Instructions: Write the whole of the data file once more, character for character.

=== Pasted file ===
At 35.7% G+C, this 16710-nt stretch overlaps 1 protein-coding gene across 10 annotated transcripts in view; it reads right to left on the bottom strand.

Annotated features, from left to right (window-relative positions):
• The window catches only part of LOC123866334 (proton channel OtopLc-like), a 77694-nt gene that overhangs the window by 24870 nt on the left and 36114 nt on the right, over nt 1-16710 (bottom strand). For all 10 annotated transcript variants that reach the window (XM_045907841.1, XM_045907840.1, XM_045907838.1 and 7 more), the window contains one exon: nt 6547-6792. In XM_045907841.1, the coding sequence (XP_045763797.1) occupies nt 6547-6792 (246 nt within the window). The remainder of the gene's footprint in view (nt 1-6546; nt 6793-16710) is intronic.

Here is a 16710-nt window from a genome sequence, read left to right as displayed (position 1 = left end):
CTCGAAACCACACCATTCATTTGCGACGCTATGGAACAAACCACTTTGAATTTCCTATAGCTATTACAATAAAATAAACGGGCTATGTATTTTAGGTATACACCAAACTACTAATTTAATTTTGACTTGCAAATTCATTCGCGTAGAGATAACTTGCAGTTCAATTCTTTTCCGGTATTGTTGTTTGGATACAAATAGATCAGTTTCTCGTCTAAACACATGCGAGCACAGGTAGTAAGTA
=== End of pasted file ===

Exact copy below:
At 35.7% G+C, this 16710-nt stretch overlaps 1 protein-coding gene across 10 annotated transcripts in view; it reads right to left on the bottom strand.

Annotated features, from left to right (window-relative positions):
• The window catches only part of LOC123866334 (proton channel OtopLc-like), a 77694-nt gene that overhangs the window by 24870 nt on the left and 36114 nt on the right, over nt 1-16710 (bottom strand). For all 10 annotated transcript variants that reach the window (XM_045907841.1, XM_045907840.1, XM_045907838.1 and 7 more), the window contains one exon: nt 6547-6792. In XM_045907841.1, the coding sequence (XP_045763797.1) occupies nt 6547-6792 (246 nt within the window). The remainder of the gene's footprint in view (nt 1-6546; nt 6793-16710) is intronic.

Here is a 16710-nt window from a genome sequence, read left to right as displayed (position 1 = left end):
CTCGAAACCACACCATTCATTTGCGACGCTATGGAACAAACCACTTTGAATTTCCTATAGCTATTACAATAAAATAAACGGGCTATGTATTTTAGGTATACACCAAACTACTAATTTAATTTTGACTTGCAAATTCATTCGCGTAGAGATAACTTGCAGTTCAATTCTTTTCCGGTATTGTTGTTTGGATACAAATAGATCAGTTTCTCGTCTAAACACATGCGAGCACAGGTAGTAAGTA